The House has historically offered presidents such courtesies in its impeachment inquiries, ranging from the opportunity to have counsel present to proposing witnesses to appearing themselves (although they never have). But this case is different.
Most crucially, unlike in prior cases involving complex, covert schemes, here the House already knows everything necessary to charge Trump with an impeachable offense. He committed his high crime and misdemeanor live on camera—in plain view of the House, which was then ransacked and vandalized by a mob he unleashed to block its certification of the election results. Law enforcement officials have already arrested and charged well over 150 perpetrators of the violence at the Capitol; there is no reason for the House to hesitate in charging the man who incited it all.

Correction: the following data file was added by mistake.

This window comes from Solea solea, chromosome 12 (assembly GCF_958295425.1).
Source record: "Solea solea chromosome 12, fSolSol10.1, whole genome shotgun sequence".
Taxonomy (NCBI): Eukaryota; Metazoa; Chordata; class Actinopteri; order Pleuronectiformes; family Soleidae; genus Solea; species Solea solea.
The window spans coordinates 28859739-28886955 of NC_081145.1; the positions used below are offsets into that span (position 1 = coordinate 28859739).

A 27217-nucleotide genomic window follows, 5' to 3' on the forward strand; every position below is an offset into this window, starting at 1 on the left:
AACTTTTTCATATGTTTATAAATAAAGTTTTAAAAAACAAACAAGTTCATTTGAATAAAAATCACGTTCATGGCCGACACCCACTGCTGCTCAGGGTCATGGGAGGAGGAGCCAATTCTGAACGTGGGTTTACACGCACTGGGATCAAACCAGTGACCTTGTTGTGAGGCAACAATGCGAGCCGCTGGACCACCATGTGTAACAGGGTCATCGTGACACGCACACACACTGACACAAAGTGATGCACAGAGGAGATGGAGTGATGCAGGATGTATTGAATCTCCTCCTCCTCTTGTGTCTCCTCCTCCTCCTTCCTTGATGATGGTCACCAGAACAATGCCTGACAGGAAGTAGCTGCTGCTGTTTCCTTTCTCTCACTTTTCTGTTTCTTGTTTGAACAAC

Swift action is further justified—indeed, required—by the clear and present danger that the president poses to the nation. Trump spent months engaged in a desperate, lawless scheme to overturn the results of an election he lost. He then summoned his followers to Washington, D.C. and incited violence that imperiled a coequal branch of government and the line of succession in the form of his vice president. While that insurrection unfolded, Trump inexcusably failed to defend the Capitol; since the attack, he has called his actions “appropriate” and expressed no remorse. With rumors of further violence by his supporters swirling through the country, and reports that he may self-pardon or engage in other abuses, Trump must not remain in office one second longer.
In light of these considerations, drawn out procedures that would slow or stall the House proceedings are unjustified. As the House Judiciary Committee has explained in a detailed analysis, the facts and the law are indisputable—and the circumstances are dire. The president came dangerously close to a coup. He threatened the peaceful transfer of power. And when the House offered him a robust set of procedural privileges during the last impeachment,